Thursday, June 23, 2011
Culture Shock 06.23.11: 'Green Lantern' is 3 good movies but 1 lousy one
"Green Lantern" accomplished that feat its first time out.
There's enough going on in "Green Lantern" for three movies, but instead it's all crammed into just under two half-baked hours. Nothing gets the attention it needs. It's the same filmmaking by committee that gave us "Spider-Man 3" and "X-Men: The Last Stand."
While Martin Campbell is a more-than-capable action director, having resurrected the James Bond franchise twice ("GoldenEye" and "Casino Royale"), he can't breathe life into this bloated corpse.
To be fair, Hal Jordan, the test pilot who becomes the title hero, isn't the easiest character to work with. He's given a "power ring," which allows him to turn his willpower into anything he can imagine, and joins the Green Lantern Corps — an intergalactic police force of sorts — because he's already the perfect person for the job. Unlike Batman, Spider-Man and Iron Man, he has no real character arc, not even his origin story.
In the comic books, Hal is a total square.
To compensate, the movie saddles him with a character arc straight out of Screenwriting 101 — Hal has token daddy issues. And the writers apparently liked that idea so much they gave his love interest and one of the villains token daddy issues, too. It's token daddy issues for all!
We should just be glad the other villain, a CGI-smoke monster that feeds on fear, doesn't also have daddy issues. A smoke monster with family hangups would have been too much like "Lost."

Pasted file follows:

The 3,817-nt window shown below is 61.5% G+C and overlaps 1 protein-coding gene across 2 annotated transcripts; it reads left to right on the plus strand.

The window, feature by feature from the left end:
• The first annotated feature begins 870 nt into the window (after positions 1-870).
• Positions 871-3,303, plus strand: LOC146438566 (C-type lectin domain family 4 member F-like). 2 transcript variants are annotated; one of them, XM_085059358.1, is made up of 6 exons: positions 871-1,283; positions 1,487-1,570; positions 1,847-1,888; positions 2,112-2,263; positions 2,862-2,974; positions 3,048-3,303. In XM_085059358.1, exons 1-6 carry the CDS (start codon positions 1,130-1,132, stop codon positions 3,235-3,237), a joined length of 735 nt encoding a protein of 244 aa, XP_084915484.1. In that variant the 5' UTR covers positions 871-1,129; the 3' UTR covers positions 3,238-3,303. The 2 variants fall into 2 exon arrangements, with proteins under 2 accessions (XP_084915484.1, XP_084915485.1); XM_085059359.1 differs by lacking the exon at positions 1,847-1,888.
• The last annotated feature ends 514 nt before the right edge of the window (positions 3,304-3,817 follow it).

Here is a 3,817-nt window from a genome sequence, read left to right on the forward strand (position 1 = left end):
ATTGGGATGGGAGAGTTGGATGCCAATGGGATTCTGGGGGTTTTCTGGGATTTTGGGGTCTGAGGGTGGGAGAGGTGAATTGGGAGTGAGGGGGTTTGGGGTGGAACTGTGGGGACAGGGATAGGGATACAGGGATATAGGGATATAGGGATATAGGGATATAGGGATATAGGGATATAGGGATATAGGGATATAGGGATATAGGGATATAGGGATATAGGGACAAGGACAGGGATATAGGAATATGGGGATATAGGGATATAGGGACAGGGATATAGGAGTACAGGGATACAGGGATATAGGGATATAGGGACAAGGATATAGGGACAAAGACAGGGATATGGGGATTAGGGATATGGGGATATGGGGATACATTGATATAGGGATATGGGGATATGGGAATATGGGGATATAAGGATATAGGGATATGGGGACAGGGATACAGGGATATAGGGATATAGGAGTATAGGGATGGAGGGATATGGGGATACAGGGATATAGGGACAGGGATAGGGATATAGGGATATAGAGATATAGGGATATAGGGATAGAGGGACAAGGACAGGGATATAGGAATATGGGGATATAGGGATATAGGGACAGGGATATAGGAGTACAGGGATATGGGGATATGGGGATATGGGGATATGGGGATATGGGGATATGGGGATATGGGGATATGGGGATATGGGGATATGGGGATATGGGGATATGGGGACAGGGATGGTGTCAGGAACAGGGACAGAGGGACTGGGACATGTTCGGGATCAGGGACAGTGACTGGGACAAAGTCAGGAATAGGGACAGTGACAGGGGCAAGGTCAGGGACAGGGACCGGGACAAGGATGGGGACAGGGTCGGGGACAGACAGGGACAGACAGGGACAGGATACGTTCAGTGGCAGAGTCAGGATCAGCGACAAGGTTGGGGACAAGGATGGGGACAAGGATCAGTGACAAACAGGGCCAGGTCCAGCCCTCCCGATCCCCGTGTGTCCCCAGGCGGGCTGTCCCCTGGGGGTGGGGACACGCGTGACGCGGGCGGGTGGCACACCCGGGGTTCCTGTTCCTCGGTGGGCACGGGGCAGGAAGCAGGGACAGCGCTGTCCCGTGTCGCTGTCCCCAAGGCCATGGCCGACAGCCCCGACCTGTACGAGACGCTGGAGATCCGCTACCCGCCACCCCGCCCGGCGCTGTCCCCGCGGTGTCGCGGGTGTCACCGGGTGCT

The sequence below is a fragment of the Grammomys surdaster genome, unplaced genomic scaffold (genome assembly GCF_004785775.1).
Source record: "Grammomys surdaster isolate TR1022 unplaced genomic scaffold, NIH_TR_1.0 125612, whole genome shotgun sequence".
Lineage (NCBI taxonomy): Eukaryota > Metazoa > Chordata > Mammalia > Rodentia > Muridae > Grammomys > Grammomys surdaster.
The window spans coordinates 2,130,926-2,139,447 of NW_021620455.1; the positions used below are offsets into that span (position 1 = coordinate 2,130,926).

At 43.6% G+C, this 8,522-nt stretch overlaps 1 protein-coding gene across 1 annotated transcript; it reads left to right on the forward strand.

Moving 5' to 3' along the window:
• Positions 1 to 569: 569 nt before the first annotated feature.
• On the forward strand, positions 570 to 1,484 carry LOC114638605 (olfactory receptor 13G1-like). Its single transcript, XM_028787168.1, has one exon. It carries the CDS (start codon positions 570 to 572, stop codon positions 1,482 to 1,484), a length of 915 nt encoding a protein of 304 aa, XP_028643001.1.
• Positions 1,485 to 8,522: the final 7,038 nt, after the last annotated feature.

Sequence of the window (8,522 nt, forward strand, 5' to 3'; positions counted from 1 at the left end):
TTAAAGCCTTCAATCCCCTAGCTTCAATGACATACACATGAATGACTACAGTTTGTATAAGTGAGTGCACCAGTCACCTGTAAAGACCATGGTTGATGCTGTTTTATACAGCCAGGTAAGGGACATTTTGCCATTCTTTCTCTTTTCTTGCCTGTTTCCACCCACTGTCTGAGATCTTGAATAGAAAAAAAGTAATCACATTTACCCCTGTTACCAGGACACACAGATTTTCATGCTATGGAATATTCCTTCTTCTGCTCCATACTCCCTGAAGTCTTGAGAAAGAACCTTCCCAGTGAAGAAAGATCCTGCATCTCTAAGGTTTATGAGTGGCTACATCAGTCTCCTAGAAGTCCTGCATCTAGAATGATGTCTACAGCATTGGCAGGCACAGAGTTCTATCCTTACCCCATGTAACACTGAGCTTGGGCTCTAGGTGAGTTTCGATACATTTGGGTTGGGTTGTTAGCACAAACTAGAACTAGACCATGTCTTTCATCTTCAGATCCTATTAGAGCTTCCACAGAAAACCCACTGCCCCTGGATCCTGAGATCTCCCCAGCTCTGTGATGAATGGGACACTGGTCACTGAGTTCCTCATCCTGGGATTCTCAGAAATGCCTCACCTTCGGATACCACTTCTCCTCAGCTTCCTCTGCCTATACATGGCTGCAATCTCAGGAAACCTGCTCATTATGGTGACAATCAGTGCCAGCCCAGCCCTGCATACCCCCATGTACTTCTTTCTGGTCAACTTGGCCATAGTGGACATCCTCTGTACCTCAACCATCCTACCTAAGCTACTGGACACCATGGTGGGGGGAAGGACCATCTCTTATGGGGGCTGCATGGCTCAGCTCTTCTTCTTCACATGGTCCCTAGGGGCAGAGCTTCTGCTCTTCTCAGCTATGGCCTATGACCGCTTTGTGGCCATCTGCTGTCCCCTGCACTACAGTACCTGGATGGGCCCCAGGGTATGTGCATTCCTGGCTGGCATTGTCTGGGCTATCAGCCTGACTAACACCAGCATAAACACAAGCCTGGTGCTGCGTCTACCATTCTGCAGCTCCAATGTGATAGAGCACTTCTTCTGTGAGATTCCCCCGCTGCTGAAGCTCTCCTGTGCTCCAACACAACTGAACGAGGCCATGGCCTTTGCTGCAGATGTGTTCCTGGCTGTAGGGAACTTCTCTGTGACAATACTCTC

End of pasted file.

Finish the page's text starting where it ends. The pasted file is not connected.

That leaves the normally likable Ryan Reynolds, miscast as Hal Jordan, to spend a lot of time whining and fretting and being generally annoying as he tries to overcome his secret fear — the result of his dead-father problem — and harness the power of his ring in time to save the Earth from the fear-eating smoke monster, Parallax.
When he's not doing that, he's off at Green Lantern training camp on the planet Oa, ruled by the Guardians of the Universe, who are the most incompetent old wise men since the Jedi Council. Right after telling a story about how you should never, ever fool around with the "yellow energy of fear," they agree to forge a yellow power ring to "fight fear with fear." As it turns out, this bit of stupidity serves, ultimately, just to set up a sequel that may never happen.
Back home, Hal has a family. We know this because we meet them once before they disappear from the film entirely. It's as if the screenwriters forgot about them while they got busy half-telling all of the movie's other not-all-there stories.
There's the token love story, the token romantic rivalry, the token training sequence and the all-too-easy resolution to the gravest threat the universe has ever faced. We get two villains and, in the middle of the end credits, foreshadowing for a third.
You could probably get two or three good movies out of everything in "Green Lantern."
What you can't get is one halfway decent one.